# Dismantle 3D Model into fragments

## Background

I have been learning Three.js from a lot of examples in its repository. In this time, I pick up two examples and regenerate into new visualization. I am excited to publish my tiny demonstration. Basically, this effect comes from the following images.

#### Workflow

• Create geometry from model
• Create scene, camera
• Create Mesh for polygonal model with shader material
• Render scattering fragments

I place emphasis on the creation of a polygonal object and dismantled triangle parts. Therefore, I will explain these procedures in that point of views next.

## Highlight Code

#### Create polygonal model

In the example of modifier / simplifier , they supply the diminishing code as SimplifyModifier class. It is not native support code in Three.js but well-maintenance code. So we can use it as follows.

var loader = new THREE.FontLoader();
var mesh = gltf.scene.children[0];
var modifier = new SimplifyModifier();
var simplified = mesh.clone();
simplified.material = simplified.material.clone();
var count = Math.floor(simplified.geometry.attributes.position.count * 0.8); // number of vertices to remove
simplified.geometry = modifier.modify(simplified.geometry, count);
var geometry = new Geometry().fromBufferGeometry(simplified.geometry);
})

We can control how level we abstract the model by the count. Although the variable called simplified is cloned by pure model mesh and the instance type is BufferGeometry, I had to convert it into Geometry for the next process. I don’t know why I should do that but apparently, there is no data for normal in attribute. After converting it to Geometry, recreate as BufferGeometry using fromGeometry method.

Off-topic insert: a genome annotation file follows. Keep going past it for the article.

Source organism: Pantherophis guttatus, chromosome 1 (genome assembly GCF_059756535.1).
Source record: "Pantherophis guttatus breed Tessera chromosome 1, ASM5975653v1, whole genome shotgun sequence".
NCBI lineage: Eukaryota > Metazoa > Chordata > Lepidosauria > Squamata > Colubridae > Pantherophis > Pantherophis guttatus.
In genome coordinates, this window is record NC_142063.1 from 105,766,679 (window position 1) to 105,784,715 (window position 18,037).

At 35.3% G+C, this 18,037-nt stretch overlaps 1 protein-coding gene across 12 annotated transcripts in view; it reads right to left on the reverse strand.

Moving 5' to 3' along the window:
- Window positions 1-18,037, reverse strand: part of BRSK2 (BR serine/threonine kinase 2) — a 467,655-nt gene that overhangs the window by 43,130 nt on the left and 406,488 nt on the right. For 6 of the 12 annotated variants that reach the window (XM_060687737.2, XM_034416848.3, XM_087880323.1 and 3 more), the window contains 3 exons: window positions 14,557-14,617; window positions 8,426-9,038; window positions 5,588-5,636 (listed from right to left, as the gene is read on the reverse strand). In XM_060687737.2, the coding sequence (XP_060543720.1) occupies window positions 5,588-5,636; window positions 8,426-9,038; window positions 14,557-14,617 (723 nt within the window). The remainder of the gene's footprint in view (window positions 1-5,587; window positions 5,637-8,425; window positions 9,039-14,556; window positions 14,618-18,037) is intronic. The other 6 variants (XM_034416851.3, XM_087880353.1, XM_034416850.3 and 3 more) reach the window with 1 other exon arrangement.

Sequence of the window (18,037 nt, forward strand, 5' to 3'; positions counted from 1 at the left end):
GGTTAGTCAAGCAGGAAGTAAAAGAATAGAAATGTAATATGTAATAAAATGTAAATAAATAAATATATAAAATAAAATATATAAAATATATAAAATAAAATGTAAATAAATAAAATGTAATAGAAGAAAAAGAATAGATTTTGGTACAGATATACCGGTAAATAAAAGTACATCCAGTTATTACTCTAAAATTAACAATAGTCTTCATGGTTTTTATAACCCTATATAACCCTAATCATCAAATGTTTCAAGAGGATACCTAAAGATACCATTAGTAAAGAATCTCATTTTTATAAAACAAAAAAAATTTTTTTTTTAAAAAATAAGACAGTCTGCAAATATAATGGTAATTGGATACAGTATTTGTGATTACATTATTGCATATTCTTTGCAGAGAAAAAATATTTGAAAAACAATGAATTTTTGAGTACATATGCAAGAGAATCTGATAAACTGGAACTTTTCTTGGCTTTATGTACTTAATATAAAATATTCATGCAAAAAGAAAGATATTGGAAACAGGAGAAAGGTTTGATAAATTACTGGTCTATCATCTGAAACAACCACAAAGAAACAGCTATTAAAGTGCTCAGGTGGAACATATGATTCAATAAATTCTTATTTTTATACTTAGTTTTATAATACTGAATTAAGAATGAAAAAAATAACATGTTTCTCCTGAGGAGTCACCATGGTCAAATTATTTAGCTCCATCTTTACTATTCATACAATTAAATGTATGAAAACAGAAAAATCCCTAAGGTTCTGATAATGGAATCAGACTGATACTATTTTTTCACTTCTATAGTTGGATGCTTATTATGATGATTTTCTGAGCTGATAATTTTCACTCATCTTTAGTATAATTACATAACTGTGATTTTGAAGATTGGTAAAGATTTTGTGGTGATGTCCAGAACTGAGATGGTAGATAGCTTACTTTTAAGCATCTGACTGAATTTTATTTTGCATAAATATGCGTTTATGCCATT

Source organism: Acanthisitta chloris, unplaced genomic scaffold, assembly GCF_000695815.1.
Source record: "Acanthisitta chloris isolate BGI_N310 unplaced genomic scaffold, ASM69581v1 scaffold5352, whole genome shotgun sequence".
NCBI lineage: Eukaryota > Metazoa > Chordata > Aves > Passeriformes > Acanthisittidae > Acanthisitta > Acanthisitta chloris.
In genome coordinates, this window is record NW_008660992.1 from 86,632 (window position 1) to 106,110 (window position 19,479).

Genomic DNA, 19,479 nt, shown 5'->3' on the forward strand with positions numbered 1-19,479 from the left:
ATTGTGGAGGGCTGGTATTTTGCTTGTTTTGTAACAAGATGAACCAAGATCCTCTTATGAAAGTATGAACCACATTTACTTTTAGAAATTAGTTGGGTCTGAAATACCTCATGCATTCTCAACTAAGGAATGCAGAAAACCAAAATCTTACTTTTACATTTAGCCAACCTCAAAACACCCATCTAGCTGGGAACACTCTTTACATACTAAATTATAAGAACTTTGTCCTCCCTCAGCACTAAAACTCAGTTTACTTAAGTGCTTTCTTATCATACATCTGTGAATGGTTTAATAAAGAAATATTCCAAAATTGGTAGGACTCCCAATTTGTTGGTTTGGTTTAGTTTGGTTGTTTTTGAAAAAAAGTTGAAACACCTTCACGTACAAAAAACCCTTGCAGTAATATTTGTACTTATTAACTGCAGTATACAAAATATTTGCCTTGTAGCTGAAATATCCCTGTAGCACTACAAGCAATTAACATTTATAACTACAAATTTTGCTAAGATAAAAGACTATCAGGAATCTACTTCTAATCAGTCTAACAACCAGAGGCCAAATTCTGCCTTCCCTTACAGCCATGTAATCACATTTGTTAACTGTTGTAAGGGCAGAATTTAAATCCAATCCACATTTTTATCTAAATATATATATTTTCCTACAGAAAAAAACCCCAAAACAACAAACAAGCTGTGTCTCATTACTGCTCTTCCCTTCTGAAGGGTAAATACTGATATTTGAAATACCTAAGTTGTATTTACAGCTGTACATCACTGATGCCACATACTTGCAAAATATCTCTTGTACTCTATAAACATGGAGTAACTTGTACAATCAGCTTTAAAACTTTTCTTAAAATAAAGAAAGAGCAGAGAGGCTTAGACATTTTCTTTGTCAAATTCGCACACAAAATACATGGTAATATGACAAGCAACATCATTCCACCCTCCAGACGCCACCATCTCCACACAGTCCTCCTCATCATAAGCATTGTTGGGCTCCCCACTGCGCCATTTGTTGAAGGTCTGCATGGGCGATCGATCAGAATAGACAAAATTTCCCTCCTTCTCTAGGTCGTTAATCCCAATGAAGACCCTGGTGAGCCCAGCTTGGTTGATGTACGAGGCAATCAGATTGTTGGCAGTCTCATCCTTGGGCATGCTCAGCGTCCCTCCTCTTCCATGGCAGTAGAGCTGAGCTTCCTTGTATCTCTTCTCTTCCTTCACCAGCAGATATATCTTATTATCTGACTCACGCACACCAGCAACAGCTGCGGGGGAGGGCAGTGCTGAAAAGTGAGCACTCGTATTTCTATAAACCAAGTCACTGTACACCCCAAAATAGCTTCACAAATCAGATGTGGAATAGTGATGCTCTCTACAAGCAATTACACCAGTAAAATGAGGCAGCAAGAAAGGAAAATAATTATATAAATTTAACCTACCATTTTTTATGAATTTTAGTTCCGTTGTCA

geometry = new THREE.BufferGeometry().fromGeometry(geometry);

The difference between the two is as follows.

## Dispersed triangle parts

To put the triangle faces apart from the 3D model, use a shader material. Before executing shader, set up the number of the fragments first.

var numFaces = Math.floor(geometry.attributes.position.count);
var displacement = new Float32Array(numFaces * 3);
for (var f = 0; f < numFaces; f++) {
var index = 3 * f;
var d = 1000 * (0.5 - Math.random());

for (var i = 0; i < 3; i++) {
displacement[index + (3 * i)] = d;
displacement[index + (3 * i) + 1] = d;
displacement[index + (3 * i) + 2] = d;
}
}

This displacement parameter is used in the shader. What the variable means is how far the triangle parts from original position on animation. The more bigger the value at d parameter is, The more further the distance is. If the value is 0, nothing happens, which means it is not dismantled.

After setting the dismount property, assign it as a attributes in geometry so that the shader can access it.

geometry.setAttribute('displacement', new THREE.BufferAttribute(displacement, 3));

According to amplitude value in the shader, the distance varies. Therefore, I change the value in every 5000 seconds. I introduce Tween to control amplitude value seamlessly.

var isReverse = true
function tween(amplitude, to) {
new TWEEN.Tween(amplitude).to({ value: to, }, 2000)
.onComplete(() => isReverse = !isReverse)
}